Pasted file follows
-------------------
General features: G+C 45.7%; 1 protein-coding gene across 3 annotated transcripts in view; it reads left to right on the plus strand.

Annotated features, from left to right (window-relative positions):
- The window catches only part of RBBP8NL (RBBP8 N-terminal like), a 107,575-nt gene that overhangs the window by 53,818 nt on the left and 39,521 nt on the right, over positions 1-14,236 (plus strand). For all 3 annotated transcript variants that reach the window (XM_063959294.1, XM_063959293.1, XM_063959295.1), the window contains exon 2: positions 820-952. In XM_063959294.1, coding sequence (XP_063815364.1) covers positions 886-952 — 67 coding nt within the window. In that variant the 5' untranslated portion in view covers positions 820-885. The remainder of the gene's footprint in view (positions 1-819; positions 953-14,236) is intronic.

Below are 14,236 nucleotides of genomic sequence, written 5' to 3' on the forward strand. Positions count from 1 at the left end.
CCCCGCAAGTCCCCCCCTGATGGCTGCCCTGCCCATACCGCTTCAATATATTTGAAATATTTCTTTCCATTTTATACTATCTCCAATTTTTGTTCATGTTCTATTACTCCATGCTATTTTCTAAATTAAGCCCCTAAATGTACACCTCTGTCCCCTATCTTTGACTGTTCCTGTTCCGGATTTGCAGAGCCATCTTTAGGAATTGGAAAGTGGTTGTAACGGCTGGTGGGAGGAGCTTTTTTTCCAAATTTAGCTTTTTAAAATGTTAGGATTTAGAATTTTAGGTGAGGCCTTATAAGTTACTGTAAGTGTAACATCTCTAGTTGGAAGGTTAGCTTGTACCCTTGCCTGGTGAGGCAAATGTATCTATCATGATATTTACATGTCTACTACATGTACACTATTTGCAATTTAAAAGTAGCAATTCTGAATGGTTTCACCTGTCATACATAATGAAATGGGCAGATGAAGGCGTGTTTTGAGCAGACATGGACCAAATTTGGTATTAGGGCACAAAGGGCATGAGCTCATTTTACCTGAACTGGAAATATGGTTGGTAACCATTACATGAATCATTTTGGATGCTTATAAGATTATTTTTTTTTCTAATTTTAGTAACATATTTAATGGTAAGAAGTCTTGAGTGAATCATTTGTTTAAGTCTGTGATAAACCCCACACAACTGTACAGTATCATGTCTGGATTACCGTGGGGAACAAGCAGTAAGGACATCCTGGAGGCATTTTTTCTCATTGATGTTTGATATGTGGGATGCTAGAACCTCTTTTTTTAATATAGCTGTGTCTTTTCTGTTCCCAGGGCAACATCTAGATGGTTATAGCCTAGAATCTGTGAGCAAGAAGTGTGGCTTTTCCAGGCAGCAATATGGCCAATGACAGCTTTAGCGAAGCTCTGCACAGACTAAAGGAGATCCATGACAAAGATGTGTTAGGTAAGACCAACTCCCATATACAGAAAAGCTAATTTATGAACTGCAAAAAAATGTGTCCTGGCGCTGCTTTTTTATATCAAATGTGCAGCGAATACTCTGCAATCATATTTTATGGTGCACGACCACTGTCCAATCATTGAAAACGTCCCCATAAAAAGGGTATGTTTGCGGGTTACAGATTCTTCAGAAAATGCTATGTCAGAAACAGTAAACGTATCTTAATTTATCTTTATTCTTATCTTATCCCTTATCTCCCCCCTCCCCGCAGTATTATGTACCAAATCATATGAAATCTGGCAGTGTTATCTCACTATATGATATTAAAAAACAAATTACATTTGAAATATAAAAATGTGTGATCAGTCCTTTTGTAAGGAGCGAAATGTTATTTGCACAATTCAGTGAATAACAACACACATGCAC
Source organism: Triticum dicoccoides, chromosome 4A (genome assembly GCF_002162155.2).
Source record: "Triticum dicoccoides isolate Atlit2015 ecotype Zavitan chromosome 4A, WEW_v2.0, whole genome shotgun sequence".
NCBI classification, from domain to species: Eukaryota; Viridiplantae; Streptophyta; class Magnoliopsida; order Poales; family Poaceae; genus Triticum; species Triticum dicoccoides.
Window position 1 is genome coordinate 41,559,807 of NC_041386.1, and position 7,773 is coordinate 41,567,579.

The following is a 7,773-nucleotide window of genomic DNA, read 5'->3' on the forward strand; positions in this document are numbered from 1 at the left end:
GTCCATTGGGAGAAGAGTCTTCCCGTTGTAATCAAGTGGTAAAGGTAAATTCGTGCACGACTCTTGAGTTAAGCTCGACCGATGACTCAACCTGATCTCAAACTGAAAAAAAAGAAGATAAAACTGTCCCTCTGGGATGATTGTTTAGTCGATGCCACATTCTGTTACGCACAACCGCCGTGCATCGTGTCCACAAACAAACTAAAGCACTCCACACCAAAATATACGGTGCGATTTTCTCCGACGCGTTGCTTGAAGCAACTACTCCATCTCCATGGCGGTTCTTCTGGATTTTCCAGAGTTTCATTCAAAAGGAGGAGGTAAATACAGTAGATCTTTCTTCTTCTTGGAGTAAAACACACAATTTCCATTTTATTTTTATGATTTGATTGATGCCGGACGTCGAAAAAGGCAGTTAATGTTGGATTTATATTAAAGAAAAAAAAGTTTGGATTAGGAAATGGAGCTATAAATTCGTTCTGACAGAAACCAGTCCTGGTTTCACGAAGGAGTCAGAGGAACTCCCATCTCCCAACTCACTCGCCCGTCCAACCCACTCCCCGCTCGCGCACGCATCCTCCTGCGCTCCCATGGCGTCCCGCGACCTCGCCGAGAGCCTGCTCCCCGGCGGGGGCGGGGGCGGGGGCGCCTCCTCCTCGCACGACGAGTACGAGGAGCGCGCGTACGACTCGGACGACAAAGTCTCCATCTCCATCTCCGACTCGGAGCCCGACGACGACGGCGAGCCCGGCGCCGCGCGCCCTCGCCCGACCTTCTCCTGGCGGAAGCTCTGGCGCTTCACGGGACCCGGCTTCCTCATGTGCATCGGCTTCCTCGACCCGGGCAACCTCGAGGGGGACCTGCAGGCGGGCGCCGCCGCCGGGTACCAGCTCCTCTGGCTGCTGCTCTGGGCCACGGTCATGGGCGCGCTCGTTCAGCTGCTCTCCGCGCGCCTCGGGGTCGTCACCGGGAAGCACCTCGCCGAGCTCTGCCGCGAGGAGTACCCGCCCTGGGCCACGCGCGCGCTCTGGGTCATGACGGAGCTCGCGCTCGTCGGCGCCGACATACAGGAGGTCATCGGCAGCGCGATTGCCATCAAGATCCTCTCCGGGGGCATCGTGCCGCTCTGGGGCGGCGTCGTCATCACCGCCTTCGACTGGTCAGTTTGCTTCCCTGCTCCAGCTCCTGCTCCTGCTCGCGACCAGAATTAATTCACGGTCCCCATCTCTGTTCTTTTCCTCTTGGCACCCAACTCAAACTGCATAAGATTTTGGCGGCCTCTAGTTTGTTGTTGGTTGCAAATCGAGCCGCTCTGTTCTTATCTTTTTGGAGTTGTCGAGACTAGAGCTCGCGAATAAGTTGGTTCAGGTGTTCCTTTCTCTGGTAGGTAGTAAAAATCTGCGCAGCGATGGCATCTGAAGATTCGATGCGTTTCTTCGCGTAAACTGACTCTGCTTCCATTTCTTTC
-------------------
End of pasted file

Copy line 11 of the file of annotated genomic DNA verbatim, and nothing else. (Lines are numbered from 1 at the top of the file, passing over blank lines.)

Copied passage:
GTCCATTGGGAGAAGAGTCTTCCCGTTGTAATCAAGTGGTAAAGGTAAATTCGTGCACGACTCTTGAGTTAAGCTCGACCGATGACTCAACCTGATCTCAAACTGAAAAAAAAGAAGATAAAACTGTCCCTCTGGGATGATTGTTTAGTCGATGCCACATTCTGTTACGCACAACCGCCGTGCATCGTGTCCACAAACAAACTAAAGCACTCCACACCAAAATATACGGTGCGATTTTCTCCGACGCGTTGCTTGAAGCAACTACTCCATCTCCATGGCGGTTCTTCTGGATTTTCCAGAGTTTCATTCAAAAGGAGGAGGTAAATACAGTAGATCTTTCTTCTTCTTGGAGTAAAACACACAATTTCCATTTTATTTTTATGATTTGATTGATGCCGGACGTCGAAAAAGGCAGTTAATGTTGGATTTATATTAAAGAAAAAAAAGTTTGGATTAGGAAATGGAGCTATAAATTCGTTCTGACAGAAACCAGTCCTGGTTTCACGAAGGAGTCAGAGGAACTCCCATCTCCCAACTCACTCGCCCGTCCAACCCACTCCCCGCTCGCGCACGCATCCTCCTGCGCTCCCATGGCGTCCCGCGACCTCGCCGAGAGCCTGCTCCCCGGCGGGGGCGGGGGCGGGGGCGCCTCCTCCTCGCACGACGAGTACGAGGAGCGCGCGTACGACTCGGACGACAAAGTCTCCATCTCCATCTCCGACTCGGAGCCCGACGACGACGGCGAGCCCGGCGCCGCGCGCCCTCGCCCGACCTTCTCCTGGCGGAAGCTCTGGCGCTTCACGGGACCCGGCTTCCTCATGTGCATCGGCTTCCTCGACCCGGGCAACCTCGAGGGGGACCTGCAGGCGGGCGCCGCCGCCGGGTACCAGCTCCTCTGGCTGCTGCTCTGGGCCACGGTCATGGGCGCGCTCGTTCAGCTGCTCTCCGCGCGCCTCGGGGTCGTCACCGGGAAGCACCTCGCCGAGCTCTGCCGCGAGGAGTACCCGCCCTGGGCCACGCGCGCGCTCTGGGTCATGACGGAGCTCGCGCTCGTCGGCGCCGACATACAGGAGGTCATCGGCAGCGCGATTGCCATCAAGATCCTCTCCGGGGGCATCGTGCCGCTCTGGGGCGGCGTCGTCATCACCGCCTTCGACTGGTCAGTTTGCTTCCCTGCTCCAGCTCCTGCTCCTGCTCGCGACCAGAATTAATTCACGGTCCCCATCTCTGTTCTTTTCCTCTTGGCACCCAACTCAAACTGCATAAGATTTTGGCGGCCTCTAGTTTGTTGTTGGTTGCAAATCGAGCCGCTCTGTTCTTATCTTTTTGGAGTTGTCGAGACTAGAGCTCGCGAATAAGTTGGTTCAGGTGTTCCTTTCTCTGGTAGGTAGTAAAAATCTGCGCAGCGATGGCATCTGAAGATTCGATGCGTTTCTTCGCGTAAACTGACTCTGCTTCCATTTCTTTC